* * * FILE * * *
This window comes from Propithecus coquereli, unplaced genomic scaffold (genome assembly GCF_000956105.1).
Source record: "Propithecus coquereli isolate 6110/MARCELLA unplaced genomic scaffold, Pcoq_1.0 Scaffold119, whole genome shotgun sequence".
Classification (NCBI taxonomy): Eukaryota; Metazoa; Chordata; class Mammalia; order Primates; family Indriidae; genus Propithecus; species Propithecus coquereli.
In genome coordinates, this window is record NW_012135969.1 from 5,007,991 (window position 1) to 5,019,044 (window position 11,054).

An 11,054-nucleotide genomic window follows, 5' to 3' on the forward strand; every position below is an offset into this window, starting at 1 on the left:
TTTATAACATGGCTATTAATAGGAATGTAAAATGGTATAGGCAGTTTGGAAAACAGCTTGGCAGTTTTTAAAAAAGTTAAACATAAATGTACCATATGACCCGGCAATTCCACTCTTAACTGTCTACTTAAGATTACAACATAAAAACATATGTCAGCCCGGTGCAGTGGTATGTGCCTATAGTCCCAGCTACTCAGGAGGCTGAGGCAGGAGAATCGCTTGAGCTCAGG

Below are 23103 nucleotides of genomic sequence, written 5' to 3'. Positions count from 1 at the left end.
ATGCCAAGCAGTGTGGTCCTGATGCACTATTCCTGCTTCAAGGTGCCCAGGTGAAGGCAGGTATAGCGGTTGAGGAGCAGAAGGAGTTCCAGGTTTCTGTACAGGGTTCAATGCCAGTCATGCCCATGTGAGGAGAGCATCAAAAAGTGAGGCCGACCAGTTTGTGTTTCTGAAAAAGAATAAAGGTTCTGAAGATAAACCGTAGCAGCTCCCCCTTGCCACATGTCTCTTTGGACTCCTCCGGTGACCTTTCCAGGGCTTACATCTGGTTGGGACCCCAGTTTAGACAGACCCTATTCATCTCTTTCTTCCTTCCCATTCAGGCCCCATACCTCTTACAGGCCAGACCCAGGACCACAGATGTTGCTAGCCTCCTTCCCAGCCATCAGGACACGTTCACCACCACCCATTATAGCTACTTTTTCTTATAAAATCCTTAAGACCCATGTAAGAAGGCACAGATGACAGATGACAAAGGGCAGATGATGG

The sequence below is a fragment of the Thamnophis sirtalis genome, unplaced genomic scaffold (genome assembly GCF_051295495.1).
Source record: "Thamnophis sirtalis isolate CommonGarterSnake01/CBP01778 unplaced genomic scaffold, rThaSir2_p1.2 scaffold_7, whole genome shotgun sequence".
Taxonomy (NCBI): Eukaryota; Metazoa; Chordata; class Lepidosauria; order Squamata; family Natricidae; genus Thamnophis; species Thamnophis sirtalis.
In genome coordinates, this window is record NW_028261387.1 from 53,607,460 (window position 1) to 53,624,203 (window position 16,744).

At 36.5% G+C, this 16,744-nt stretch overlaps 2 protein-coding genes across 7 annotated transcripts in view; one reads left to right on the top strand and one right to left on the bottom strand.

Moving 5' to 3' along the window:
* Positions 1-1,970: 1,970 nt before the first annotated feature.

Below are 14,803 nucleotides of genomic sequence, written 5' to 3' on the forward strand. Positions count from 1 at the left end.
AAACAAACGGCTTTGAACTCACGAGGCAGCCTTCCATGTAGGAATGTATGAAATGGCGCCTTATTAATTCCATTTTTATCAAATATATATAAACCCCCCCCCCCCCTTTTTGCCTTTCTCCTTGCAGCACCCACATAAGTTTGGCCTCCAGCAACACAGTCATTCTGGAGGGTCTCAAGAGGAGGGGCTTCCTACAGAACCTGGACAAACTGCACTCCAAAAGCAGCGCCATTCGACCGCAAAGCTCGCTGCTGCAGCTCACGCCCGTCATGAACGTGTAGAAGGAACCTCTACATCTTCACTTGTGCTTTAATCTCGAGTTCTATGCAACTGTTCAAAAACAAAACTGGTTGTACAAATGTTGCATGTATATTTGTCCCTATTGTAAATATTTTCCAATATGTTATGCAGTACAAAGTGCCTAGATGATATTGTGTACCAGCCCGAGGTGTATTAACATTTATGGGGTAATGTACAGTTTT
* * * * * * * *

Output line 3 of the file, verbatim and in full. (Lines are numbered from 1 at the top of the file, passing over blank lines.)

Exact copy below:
Classification (NCBI taxonomy): Eukaryota; Metazoa; Chordata; class Mammalia; order Primates; family Indriidae; genus Propithecus; species Propithecus coquereli.